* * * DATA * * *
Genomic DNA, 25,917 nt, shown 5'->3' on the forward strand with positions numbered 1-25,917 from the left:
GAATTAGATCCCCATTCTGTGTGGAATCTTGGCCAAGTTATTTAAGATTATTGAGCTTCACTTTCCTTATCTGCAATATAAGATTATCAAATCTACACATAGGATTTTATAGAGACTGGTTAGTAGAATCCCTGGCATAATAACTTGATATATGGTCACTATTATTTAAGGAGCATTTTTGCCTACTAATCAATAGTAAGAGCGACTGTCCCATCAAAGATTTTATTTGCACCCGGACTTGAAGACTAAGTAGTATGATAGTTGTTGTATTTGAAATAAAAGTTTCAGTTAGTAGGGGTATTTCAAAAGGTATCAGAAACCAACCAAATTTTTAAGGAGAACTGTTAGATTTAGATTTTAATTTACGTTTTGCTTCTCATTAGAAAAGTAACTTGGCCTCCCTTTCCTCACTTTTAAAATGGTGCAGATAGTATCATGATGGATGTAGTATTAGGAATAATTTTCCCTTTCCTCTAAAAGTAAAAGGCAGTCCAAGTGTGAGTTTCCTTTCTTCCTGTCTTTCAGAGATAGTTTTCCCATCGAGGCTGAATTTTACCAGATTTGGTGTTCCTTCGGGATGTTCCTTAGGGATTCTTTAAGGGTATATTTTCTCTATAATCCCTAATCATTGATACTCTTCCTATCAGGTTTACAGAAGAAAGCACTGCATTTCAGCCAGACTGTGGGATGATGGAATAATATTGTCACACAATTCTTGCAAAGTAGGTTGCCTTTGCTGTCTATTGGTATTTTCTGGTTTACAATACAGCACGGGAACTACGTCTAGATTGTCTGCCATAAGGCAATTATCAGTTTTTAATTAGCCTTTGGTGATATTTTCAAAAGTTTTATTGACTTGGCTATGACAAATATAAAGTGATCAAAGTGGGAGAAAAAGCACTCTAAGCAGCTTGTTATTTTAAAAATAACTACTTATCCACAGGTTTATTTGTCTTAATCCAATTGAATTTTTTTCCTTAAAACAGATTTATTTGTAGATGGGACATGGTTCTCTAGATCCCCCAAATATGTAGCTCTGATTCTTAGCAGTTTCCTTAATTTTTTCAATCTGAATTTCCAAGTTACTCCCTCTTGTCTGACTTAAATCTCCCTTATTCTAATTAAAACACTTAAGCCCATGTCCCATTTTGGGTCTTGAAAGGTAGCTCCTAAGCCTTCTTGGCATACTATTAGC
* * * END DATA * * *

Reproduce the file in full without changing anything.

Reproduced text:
Genomic DNA, 25,917 nt, shown 5'->3' on the forward strand with positions numbered 1-25,917 from the left:
GAATTAGATCCCCATTCTGTGTGGAATCTTGGCCAAGTTATTTAAGATTATTGAGCTTCACTTTCCTTATCTGCAATATAAGATTATCAAATCTACACATAGGATTTTATAGAGACTGGTTAGTAGAATCCCTGGCATAATAACTTGATATATGGTCACTATTATTTAAGGAGCATTTTTGCCTACTAATCAATAGTAAGAGCGACTGTCCCATCAAAGATTTTATTTGCACCCGGACTTGAAGACTAAGTAGTATGATAGTTGTTGTATTTGAAATAAAAGTTTCAGTTAGTAGGGGTATTTCAAAAGGTATCAGAAACCAACCAAATTTTTAAGGAGAACTGTTAGATTTAGATTTTAATTTACGTTTTGCTTCTCATTAGAAAAGTAACTTGGCCTCCCTTTCCTCACTTTTAAAATGGTGCAGATAGTATCATGATGGATGTAGTATTAGGAATAATTTTCCCTTTCCTCTAAAAGTAAAAGGCAGTCCAAGTGTGAGTTTCCTTTCTTCCTGTCTTTCAGAGATAGTTTTCCCATCGAGGCTGAATTTTACCAGATTTGGTGTTCCTTCGGGATGTTCCTTAGGGATTCTTTAAGGGTATATTTTCTCTATAATCCCTAATCATTGATACTCTTCCTATCAGGTTTACAGAAGAAAGCACTGCATTTCAGCCAGACTGTGGGATGATGGAATAATATTGTCACACAATTCTTGCAAAGTAGGTTGCCTTTGCTGTCTATTGGTATTTTCTGGTTTACAATACAGCACGGGAACTACGTCTAGATTGTCTGCCATAAGGCAATTATCAGTTTTTAATTAGCCTTTGGTGATATTTTCAAAAGTTTTATTGACTTGGCTATGACAAATATAAAGTGATCAAAGTGGGAGAAAAAGCACTCTAAGCAGCTTGTTATTTTAAAAATAACTACTTATCCACAGGTTTATTTGTCTTAATCCAATTGAATTTTTTTCCTTAAAACAGATTTATTTGTAGATGGGACATGGTTCTCTAGATCCCCCAAATATGTAGCTCTGATTCTTAGCAGTTTCCTTAATTTTTTCAATCTGAATTTCCAAGTTACTCCCTCTTGTCTGACTTAAATCTCCCTTATTCTAATTAAAACACTTAAGCCCATGTCCCATTTTGGGTCTTGAAAGGTAGCTCCTAAGCCTTCTTGGCATACTATTAGC